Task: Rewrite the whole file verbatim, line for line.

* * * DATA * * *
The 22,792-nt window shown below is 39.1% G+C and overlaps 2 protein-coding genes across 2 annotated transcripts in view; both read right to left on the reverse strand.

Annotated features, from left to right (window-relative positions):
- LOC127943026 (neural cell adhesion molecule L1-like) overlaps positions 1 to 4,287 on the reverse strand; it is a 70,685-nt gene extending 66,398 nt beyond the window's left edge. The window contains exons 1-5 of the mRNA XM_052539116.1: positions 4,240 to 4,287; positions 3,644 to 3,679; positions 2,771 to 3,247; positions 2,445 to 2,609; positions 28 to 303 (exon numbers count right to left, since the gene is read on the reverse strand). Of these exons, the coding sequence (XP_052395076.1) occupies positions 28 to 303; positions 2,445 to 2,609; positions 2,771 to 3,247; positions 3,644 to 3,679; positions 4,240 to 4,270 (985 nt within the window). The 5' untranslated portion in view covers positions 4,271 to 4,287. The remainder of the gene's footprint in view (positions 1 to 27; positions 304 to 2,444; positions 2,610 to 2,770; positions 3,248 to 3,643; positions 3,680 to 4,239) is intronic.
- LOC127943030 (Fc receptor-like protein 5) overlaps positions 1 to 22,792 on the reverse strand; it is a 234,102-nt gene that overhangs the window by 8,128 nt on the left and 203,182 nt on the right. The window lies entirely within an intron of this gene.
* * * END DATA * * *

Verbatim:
The 22,792-nt window shown below is 39.1% G+C and overlaps 2 protein-coding genes across 2 annotated transcripts in view; both read right to left on the reverse strand.

Annotated features, from left to right (window-relative positions):
- LOC127943026 (neural cell adhesion molecule L1-like) overlaps positions 1 to 4,287 on the reverse strand; it is a 70,685-nt gene extending 66,398 nt beyond the window's left edge. The window contains exons 1-5 of the mRNA XM_052539116.1: positions 4,240 to 4,287; positions 3,644 to 3,679; positions 2,771 to 3,247; positions 2,445 to 2,609; positions 28 to 303 (exon numbers count right to left, since the gene is read on the reverse strand). Of these exons, the coding sequence (XP_052395076.1) occupies positions 28 to 303; positions 2,445 to 2,609; positions 2,771 to 3,247; positions 3,644 to 3,679; positions 4,240 to 4,270 (985 nt within the window). The 5' untranslated portion in view covers positions 4,271 to 4,287. The remainder of the gene's footprint in view (positions 1 to 27; positions 304 to 2,444; positions 2,610 to 2,770; positions 3,248 to 3,643; positions 3,680 to 4,239) is intronic.
- LOC127943030 (Fc receptor-like protein 5) overlaps positions 1 to 22,792 on the reverse strand; it is a 234,102-nt gene that overhangs the window by 8,128 nt on the left and 203,182 nt on the right. The window lies entirely within an intron of this gene.